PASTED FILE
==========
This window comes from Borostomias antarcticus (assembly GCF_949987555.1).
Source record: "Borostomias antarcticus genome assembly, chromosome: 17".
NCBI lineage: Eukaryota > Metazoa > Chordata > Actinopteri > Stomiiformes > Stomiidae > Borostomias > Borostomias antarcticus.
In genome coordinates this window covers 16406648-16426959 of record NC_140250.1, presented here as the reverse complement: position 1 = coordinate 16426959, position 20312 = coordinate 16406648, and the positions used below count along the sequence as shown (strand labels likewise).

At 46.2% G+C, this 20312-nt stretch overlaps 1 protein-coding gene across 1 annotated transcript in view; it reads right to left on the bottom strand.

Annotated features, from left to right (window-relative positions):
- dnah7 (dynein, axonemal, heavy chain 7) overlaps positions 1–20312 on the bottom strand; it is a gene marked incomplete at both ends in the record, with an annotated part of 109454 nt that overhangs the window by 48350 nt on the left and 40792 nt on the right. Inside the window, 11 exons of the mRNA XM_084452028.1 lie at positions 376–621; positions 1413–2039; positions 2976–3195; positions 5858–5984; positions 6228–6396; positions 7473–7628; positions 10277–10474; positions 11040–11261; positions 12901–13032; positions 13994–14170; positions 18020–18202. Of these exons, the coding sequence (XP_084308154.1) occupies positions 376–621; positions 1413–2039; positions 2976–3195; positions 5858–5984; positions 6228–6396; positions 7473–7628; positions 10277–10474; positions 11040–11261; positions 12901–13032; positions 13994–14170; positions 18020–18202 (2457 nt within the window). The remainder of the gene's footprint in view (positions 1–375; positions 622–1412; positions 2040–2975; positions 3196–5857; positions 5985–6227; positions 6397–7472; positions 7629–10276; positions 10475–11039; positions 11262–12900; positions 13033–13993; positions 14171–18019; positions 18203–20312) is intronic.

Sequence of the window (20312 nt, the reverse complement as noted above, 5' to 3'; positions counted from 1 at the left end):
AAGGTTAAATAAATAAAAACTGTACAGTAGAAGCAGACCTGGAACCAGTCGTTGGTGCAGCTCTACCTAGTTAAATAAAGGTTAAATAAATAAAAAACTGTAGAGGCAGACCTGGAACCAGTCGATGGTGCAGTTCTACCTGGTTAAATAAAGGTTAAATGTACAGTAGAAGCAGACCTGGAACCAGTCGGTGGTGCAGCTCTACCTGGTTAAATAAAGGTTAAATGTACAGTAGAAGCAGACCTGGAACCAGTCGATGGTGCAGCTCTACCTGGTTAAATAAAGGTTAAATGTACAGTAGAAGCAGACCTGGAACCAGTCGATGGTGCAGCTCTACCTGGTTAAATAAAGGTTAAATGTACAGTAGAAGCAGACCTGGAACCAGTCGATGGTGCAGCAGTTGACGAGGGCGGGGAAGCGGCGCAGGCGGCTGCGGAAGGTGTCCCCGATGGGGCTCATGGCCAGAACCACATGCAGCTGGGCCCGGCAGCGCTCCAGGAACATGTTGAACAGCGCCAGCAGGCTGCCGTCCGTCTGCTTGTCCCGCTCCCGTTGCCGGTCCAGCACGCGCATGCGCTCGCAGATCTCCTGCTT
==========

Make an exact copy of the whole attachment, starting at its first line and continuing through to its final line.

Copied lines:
This window comes from Borostomias antarcticus (assembly GCF_949987555.1).
Source record: "Borostomias antarcticus genome assembly, chromosome: 17".
NCBI lineage: Eukaryota > Metazoa > Chordata > Actinopteri > Stomiiformes > Stomiidae > Borostomias > Borostomias antarcticus.
In genome coordinates this window covers 16406648-16426959 of record NC_140250.1, presented here as the reverse complement: position 1 = coordinate 16426959, position 20312 = coordinate 16406648, and the positions used below count along the sequence as shown (strand labels likewise).

At 46.2% G+C, this 20312-nt stretch overlaps 1 protein-coding gene across 1 annotated transcript in view; it reads right to left on the bottom strand.

Annotated features, from left to right (window-relative positions):
- dnah7 (dynein, axonemal, heavy chain 7) overlaps positions 1–20312 on the bottom strand; it is a gene marked incomplete at both ends in the record, with an annotated part of 109454 nt that overhangs the window by 48350 nt on the left and 40792 nt on the right. Inside the window, 11 exons of the mRNA XM_084452028.1 lie at positions 376–621; positions 1413–2039; positions 2976–3195; positions 5858–5984; positions 6228–6396; positions 7473–7628; positions 10277–10474; positions 11040–11261; positions 12901–13032; positions 13994–14170; positions 18020–18202. Of these exons, the coding sequence (XP_084308154.1) occupies positions 376–621; positions 1413–2039; positions 2976–3195; positions 5858–5984; positions 6228–6396; positions 7473–7628; positions 10277–10474; positions 11040–11261; positions 12901–13032; positions 13994–14170; positions 18020–18202 (2457 nt within the window). The remainder of the gene's footprint in view (positions 1–375; positions 622–1412; positions 2040–2975; positions 3196–5857; positions 5985–6227; positions 6397–7472; positions 7629–10276; positions 10475–11039; positions 11262–12900; positions 13033–13993; positions 14171–18019; positions 18203–20312) is intronic.

Sequence of the window (20312 nt, the reverse complement as noted above, 5' to 3'; positions counted from 1 at the left end):
AAGGTTAAATAAATAAAAACTGTACAGTAGAAGCAGACCTGGAACCAGTCGTTGGTGCAGCTCTACCTAGTTAAATAAAGGTTAAATAAATAAAAAACTGTAGAGGCAGACCTGGAACCAGTCGATGGTGCAGTTCTACCTGGTTAAATAAAGGTTAAATGTACAGTAGAAGCAGACCTGGAACCAGTCGGTGGTGCAGCTCTACCTGGTTAAATAAAGGTTAAATGTACAGTAGAAGCAGACCTGGAACCAGTCGATGGTGCAGCTCTACCTGGTTAAATAAAGGTTAAATGTACAGTAGAAGCAGACCTGGAACCAGTCGATGGTGCAGCTCTACCTGGTTAAATAAAGGTTAAATGTACAGTAGAAGCAGACCTGGAACCAGTCGATGGTGCAGCAGTTGACGAGGGCGGGGAAGCGGCGCAGGCGGCTGCGGAAGGTGTCCCCGATGGGGCTCATGGCCAGAACCACATGCAGCTGGGCCCGGCAGCGCTCCAGGAACATGTTGAACAGCGCCAGCAGGCTGCCGTCCGTCTGCTTGTCCCGCTCCCGTTGCCGGTCCAGCACGCGCATGCGCTCGCAGATCTCCTGCTT